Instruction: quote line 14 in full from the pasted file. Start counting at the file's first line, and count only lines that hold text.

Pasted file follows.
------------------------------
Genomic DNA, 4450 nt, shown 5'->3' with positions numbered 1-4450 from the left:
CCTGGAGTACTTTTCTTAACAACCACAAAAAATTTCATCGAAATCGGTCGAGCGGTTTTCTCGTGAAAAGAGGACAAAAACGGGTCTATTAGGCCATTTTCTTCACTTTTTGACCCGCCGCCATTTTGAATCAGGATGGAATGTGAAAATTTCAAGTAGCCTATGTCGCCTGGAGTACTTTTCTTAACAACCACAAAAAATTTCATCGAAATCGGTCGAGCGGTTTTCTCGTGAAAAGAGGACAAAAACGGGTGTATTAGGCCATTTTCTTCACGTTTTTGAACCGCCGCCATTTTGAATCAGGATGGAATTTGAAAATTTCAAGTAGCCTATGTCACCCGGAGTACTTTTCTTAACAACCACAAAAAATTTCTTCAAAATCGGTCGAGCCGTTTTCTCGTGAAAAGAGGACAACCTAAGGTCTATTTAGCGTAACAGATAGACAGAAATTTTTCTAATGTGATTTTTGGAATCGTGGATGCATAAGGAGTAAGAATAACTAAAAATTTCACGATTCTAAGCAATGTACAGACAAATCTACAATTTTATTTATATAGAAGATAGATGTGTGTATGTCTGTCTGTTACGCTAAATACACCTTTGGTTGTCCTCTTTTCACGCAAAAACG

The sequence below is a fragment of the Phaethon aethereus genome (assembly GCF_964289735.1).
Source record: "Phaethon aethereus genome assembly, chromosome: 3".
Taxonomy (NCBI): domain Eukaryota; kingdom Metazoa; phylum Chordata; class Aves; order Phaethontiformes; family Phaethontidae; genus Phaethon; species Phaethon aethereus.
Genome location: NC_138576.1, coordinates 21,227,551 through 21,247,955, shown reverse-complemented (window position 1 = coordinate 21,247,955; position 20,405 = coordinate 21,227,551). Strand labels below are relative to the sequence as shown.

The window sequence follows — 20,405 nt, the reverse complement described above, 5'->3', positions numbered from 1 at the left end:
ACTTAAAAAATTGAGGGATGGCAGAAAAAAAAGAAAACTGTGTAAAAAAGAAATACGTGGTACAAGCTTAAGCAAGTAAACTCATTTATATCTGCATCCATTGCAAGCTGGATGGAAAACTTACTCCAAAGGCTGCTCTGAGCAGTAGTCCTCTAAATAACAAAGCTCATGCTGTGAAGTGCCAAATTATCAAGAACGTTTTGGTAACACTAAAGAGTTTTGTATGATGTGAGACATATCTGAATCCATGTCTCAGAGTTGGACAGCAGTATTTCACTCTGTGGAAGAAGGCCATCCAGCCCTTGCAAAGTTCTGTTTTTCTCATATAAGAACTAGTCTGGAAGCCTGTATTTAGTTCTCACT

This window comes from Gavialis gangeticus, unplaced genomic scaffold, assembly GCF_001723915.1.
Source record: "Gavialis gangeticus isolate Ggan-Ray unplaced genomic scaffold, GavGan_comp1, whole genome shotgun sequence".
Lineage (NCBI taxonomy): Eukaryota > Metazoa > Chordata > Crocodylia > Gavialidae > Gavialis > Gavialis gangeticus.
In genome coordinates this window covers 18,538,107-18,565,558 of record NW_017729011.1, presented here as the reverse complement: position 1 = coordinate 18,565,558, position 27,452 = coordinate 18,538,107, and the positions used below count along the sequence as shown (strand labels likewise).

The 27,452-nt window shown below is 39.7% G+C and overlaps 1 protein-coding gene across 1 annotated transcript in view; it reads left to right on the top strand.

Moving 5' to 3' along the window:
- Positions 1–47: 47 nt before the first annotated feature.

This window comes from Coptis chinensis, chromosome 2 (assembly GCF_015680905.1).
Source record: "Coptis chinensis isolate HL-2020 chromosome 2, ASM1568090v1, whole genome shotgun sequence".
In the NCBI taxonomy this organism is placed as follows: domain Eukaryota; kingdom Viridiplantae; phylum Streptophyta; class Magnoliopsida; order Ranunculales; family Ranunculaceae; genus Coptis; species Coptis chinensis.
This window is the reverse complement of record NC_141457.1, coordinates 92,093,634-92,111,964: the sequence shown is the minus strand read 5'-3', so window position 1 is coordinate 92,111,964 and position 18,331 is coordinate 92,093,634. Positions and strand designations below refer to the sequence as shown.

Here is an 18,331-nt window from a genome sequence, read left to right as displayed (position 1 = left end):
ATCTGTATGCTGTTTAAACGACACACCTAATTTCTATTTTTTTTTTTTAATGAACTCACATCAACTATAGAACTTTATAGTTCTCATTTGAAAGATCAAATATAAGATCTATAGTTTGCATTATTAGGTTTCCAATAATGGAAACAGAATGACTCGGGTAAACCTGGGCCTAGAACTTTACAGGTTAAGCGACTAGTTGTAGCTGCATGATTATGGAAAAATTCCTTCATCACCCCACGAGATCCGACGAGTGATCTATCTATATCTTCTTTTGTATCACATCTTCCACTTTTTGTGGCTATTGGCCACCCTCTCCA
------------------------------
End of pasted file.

Moving 5' to 3' along the window: